I put all the BRIC countries (Brazil, Russia, India and China) on the chart. I didn’t realise that Russia were such big hitters in gold ownership. Brazil on the other hand seems to have less gold than when the series starts in 2000. I’m not sure how accurate the figures are though.

In the end you have to make your own mind up and I’m afraid there are no easy answers.

Bitcoin and Gold

I wanted to bring Bitcoin into this. In some respects Gold and Bitcoin are very similar assets. Both produce nothing, meaning they don’t pay a dividend like some businesses do to their equity holders or interest to holders of their debt.

So why own either? Well store of value.

Their proponents also have an interesting cross-section in some central bank manipulation/conspiracy theories. Believing their asset of choice is pure and can’t be debased.

I’m still trying to understand QE. I know its more than 12 years old, but I am a slow learner! I came across a nice explanation from Joe Weisenthal from Bloomberg

But here’s the problem, the Fed can’t make the money printer go brrrrr like we need it to right now. At least not under its existing legal structure. Because while it can create reserves at the stroke of a key, it does so buy buying assets from the private sector. So if the Fed, say, buys $1 billion worth of Treasury bonds, then yes, some entities in the private sector get $1 billion in reserves. But they’ve handed over $1 billion worth of Treasury bonds to the Fed. And so the net wealth position of the counterparty hasn’t changed. All those charts you see of the Fed’s balance sheet you always see are assets that the Fed has TAKEN away from private holders, leaving their overall balance-sheet position roughly the same. Even yesterday’s historic actions were slightly more aggressive versions of the same principle. You can get cash from the Fed, but you have to sell the Fed something, or pledge some asset as collateral.

I’m kind of surprised that Bitcoin is still allowed to exist by governments. If your heart so desires it you can even trade Bitcoin futures on Wall street thanks to the CME. There are even options on the futures available! I think this product may be a bit controversial in both camps (Bitcoin purists and Wall street) since the underlying price that determine the futures is set in the spot market on the (extremely) lightly regulated cryptocurrency exchanges which I imagine could be manipulated fairly easily by “whales” (a term for holders of a large number of coins).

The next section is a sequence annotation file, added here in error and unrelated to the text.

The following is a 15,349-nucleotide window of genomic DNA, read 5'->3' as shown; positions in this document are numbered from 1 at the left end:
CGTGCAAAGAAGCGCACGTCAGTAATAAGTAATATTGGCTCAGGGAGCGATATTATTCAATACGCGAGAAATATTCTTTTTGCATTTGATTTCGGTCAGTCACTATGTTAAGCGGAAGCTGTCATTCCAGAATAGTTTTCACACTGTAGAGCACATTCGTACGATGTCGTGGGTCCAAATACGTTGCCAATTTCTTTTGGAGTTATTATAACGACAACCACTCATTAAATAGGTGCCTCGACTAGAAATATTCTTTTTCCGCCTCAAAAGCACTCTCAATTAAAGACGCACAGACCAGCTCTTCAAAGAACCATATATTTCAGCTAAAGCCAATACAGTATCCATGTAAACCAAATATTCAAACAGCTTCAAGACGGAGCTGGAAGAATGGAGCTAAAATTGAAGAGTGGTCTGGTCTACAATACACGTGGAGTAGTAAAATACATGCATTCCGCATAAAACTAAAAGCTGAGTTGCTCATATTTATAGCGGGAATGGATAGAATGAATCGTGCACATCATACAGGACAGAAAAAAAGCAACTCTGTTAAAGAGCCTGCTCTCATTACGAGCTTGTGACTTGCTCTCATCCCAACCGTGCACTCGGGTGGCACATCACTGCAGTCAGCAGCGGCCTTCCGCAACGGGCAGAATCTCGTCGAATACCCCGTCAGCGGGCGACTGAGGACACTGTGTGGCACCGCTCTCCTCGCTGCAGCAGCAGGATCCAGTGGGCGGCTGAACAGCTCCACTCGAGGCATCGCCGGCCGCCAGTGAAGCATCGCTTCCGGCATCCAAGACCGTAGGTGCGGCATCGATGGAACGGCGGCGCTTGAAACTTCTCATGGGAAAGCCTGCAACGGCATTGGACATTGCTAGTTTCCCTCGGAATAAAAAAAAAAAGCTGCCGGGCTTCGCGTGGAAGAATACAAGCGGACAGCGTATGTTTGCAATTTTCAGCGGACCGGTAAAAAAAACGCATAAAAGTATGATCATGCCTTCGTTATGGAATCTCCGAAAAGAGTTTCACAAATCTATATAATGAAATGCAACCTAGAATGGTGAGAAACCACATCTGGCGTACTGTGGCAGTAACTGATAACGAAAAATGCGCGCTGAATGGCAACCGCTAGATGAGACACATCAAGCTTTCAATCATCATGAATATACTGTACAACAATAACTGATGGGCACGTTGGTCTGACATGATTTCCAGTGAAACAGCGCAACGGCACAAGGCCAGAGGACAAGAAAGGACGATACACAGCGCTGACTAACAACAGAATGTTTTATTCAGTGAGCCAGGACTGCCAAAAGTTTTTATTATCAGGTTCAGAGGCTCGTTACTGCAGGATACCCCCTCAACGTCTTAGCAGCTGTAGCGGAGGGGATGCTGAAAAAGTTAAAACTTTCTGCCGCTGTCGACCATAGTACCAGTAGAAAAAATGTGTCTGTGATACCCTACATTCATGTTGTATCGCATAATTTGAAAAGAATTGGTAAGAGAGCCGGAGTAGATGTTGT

I can see that Bitcoin has some value. Assume you had 100btc then you could probably find someone via the internet to

People in countries with dictators etc do seem to use Bitcoin and other cryptocurrencies to get around the authorities. There is an interesting podcast on this here. If you have twitter the two presenters, Tracy Alloway and Joe Weisenthal are very informing and amusing follows.

In the same vein, Matt Levine, another Bloomberg commentator wrote about this story in the New York Times,

If you are a cryptocurrency enthusiast living in a brutal dictatorship, and you use cryptocurrency as a way to evade the restrictions and bad economic policies of that dictatorship, and one day the brutal dictator comes to you and asks you to design a cryptocurrency for him, do you think that designing that cryptocurrency for him will usher in a new era of freedom and wise economic policies? Or, you know, not? The answer is “not,” of course, but I appreciated the naive idealism of Gabriel Jiménez, the designer of Venezuela’s Petro cryptocurrency, in this story by Nathaniel Popper and Ana Vanessa Herrero.


Here is a nice article about the humble origins of Bank of America.

Here is a series of articles about the recent actions taken by the Fed. The guy seems very knowledgeable.

Bill Ackmann got on TV a few days ago in the midst of a market sell off to tout some of his positions (or not according to Bill). Watch his interview and see what you think.

It came out a little later that he had put a big bet on against investment grade and high yield corporate bonds. His letter to investors is here where he describes the trade. It was a very impressive trade but could have easily gone against him.

An aside

I came across New York’s Governor, Andrew Cuomo in one of his updates on the virus. I like him! This clip of his New York branded hand sanitiser is brilliant.. Future presidential material?

  1. Many thanks to Simon Smith for pointing me to some interesting research. Any and all errors here are mine. 

Written on March 26, 2020